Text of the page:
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From Rocket Sparks to Revving Engines: Tracing the History of the Internal Combustion Engine

From roaring motorcycles to sleek supercars, the internal combustion engine has powered our transportation revolution for centuries. But have you ever wondered how this marvel of engineering came to be?


Our journey starts not with engines, but with fireworks - China saw the first rocket engines in the 10th-13th centuries! Fast forward to the 17th and 18th centuries, and inventors like John Barber and Thomas Mead were tinkering with gas turbines and engines, each step laying the groundwork for future innovations.


Three-horsepower internal-combustion engine fueled by coal gas and air, illustration, 1896
Three-horsepower internal-combustion engine fueled by coal gas and air, illustration, 1896

Where the History of the Internal Combustion Engine Begins:


The 19th century witnessed a flurry of activity, culminating in the engines we know today. Key figures emerged, shaping the industry:


  • Gottlieb Daimler: Often considered the "father of the modern gasoline engine," Daimler's 1885 invention incorporated gasoline injection, a significant advancement over earlier carburettor-based systems. This paved the way for more efficient and powerful engines.

  • Karl Benz: The visionary behind the world's first practical automobile patented in 1886, Benz focused on creating a functional and reliable vehicle, laying the foundation for the widespread adoption of cars.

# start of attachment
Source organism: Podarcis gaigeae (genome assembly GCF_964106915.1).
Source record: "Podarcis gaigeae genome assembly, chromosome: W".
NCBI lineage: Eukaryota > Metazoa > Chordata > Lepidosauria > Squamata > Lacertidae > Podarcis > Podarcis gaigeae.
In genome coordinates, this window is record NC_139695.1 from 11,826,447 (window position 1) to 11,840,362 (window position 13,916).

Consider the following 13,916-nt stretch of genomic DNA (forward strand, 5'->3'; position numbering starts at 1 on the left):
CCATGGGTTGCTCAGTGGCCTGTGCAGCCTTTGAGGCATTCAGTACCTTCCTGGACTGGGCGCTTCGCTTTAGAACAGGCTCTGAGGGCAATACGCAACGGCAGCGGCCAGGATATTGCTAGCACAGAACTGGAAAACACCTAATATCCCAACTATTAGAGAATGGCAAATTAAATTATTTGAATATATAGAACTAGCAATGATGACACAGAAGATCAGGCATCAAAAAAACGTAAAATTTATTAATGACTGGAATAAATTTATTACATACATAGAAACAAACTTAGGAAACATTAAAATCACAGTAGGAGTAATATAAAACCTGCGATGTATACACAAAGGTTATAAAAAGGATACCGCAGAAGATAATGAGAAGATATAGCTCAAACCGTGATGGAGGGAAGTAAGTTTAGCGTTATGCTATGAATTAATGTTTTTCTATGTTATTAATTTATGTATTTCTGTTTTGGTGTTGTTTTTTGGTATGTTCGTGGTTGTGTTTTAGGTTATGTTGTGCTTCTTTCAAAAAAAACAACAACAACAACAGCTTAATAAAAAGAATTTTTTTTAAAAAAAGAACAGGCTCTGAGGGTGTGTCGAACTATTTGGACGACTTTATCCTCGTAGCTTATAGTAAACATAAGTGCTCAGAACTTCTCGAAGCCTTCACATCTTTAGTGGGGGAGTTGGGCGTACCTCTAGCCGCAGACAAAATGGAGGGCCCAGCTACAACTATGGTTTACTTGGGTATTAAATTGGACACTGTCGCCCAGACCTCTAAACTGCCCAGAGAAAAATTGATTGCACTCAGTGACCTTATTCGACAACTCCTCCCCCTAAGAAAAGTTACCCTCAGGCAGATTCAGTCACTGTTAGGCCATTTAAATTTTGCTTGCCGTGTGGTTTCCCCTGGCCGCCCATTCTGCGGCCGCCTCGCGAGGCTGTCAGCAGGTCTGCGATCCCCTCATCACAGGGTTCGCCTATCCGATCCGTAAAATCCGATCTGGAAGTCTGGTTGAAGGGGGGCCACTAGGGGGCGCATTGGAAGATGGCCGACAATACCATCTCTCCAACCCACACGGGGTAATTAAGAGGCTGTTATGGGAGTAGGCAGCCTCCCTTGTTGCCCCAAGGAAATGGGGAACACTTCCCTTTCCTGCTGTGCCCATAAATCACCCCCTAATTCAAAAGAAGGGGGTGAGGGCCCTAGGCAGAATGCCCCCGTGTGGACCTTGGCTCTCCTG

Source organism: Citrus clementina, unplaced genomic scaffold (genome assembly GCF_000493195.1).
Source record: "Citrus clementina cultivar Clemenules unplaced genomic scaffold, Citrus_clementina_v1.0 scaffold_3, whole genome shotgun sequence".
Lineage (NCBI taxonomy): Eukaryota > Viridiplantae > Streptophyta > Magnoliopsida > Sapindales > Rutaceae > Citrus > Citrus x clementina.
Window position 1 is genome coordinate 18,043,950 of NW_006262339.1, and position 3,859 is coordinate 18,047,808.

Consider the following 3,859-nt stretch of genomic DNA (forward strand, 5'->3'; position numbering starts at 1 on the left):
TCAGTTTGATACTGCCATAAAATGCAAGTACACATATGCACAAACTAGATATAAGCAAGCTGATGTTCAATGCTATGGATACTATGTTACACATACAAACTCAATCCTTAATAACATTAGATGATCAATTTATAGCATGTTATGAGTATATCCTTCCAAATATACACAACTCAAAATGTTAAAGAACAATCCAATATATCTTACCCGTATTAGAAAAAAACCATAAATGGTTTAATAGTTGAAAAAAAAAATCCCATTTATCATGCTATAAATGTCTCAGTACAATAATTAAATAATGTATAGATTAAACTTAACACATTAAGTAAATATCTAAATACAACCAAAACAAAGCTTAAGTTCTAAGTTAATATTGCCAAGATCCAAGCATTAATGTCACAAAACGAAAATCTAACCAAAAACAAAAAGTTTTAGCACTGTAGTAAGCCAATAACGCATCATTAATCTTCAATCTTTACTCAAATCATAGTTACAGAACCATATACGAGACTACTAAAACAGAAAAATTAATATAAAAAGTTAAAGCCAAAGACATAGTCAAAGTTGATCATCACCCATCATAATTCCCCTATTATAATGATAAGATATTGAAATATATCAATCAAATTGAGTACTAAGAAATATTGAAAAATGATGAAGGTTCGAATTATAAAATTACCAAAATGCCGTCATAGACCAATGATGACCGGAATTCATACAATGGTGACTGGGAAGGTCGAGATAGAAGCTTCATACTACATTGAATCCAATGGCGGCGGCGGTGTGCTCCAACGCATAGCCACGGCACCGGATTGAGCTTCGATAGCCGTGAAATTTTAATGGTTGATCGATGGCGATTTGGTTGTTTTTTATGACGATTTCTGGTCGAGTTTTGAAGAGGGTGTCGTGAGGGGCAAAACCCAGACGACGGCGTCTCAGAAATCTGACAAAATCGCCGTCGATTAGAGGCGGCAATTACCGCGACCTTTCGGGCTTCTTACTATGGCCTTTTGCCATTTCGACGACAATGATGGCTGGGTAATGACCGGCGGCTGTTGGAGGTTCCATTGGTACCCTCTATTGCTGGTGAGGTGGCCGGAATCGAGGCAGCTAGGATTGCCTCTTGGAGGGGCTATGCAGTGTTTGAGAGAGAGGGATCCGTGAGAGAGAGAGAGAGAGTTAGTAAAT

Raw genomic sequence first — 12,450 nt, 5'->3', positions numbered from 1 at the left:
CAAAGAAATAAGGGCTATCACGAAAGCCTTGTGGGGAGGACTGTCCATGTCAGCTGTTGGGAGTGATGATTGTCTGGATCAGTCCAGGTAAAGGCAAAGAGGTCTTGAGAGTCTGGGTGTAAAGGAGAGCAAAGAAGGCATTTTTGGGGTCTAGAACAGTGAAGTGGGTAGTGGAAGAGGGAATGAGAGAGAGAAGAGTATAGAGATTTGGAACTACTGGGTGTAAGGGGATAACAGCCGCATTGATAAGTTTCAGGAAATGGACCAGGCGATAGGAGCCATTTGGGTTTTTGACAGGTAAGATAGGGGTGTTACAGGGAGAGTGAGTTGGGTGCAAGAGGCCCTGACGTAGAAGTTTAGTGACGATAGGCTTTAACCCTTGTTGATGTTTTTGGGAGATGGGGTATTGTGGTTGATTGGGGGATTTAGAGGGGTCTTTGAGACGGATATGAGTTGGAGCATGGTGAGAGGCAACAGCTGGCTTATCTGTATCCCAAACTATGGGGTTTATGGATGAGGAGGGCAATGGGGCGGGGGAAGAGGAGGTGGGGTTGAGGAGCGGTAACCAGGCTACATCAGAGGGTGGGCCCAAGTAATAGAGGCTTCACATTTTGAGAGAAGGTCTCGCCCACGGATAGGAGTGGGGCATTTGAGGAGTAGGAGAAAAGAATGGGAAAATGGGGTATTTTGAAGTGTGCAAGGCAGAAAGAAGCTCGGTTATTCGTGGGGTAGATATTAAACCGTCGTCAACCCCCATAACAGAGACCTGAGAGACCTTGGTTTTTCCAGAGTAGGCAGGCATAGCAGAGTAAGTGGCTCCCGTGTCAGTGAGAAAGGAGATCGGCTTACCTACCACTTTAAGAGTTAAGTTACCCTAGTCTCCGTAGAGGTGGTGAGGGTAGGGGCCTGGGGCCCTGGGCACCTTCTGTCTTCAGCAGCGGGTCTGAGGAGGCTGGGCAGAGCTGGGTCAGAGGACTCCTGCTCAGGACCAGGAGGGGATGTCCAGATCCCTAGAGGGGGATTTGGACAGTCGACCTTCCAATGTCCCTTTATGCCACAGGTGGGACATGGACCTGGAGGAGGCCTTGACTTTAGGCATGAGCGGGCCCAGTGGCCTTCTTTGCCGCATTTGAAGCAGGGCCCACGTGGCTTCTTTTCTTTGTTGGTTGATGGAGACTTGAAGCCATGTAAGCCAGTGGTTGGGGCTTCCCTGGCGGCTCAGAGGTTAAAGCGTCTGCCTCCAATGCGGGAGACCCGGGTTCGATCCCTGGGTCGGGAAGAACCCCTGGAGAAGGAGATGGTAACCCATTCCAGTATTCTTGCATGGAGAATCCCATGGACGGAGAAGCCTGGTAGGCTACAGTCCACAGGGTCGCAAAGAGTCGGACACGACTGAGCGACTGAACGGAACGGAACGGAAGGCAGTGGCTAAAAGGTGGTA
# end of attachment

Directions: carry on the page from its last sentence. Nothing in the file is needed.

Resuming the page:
• Nicolaus Otto: Credited with inventing the four-stroke engine in 1876 (the Otto cycle), a design still used in most gasoline engines today. This efficient and versatile design revolutionized the industry.

These pioneers, along with others like Wilhelm Maybach (Daimler's collaborator) and Eugenio Barsanti & Felice Matteucci (creators of the first "true" internal combustion engine), laid the groundwork for the automobile revolution.



Sleeve Engine

Charles Knight's innovation in engine design involved the development of a double sliding sleeve principle. creating the sleeve engine. This design featured two cast-iron sleeves per cylinder, with one sliding inside the other, housing the piston. The sleeves were controlled by small connecting rods driven by an eccentric shaft, with ports cut out at their upper ends. The cylinder head resembled a fixed, inverted piston with rings projecting down inside the inner sleeve, and it was detachable for each cylinder. This design was remarkably quiet and required minimal maintenance, with no need for adjustment, shims, or springs. These new innovations leads to the 1913 STEARNS - KNIGHT SK6 being the fastest gasoline powered production automobile in 1913.



Air Cooled Engine

In 1902, Franklin Automobile Company emerged when Franklin joined forces with engineer John Wilkinson, who had been working on an air-cooled engine. With Franklin taking over the project, the company produced its first car. The innovative air-cooled engines, eliminating water-cooling issues, appealed particularly to professionals like physicians who required dependable transportation in winter conditions. The 1917 FRANKLIN 9A featured an aerodynamic aluminum body, ash frame, and air cooled inline 6 cylinder engine.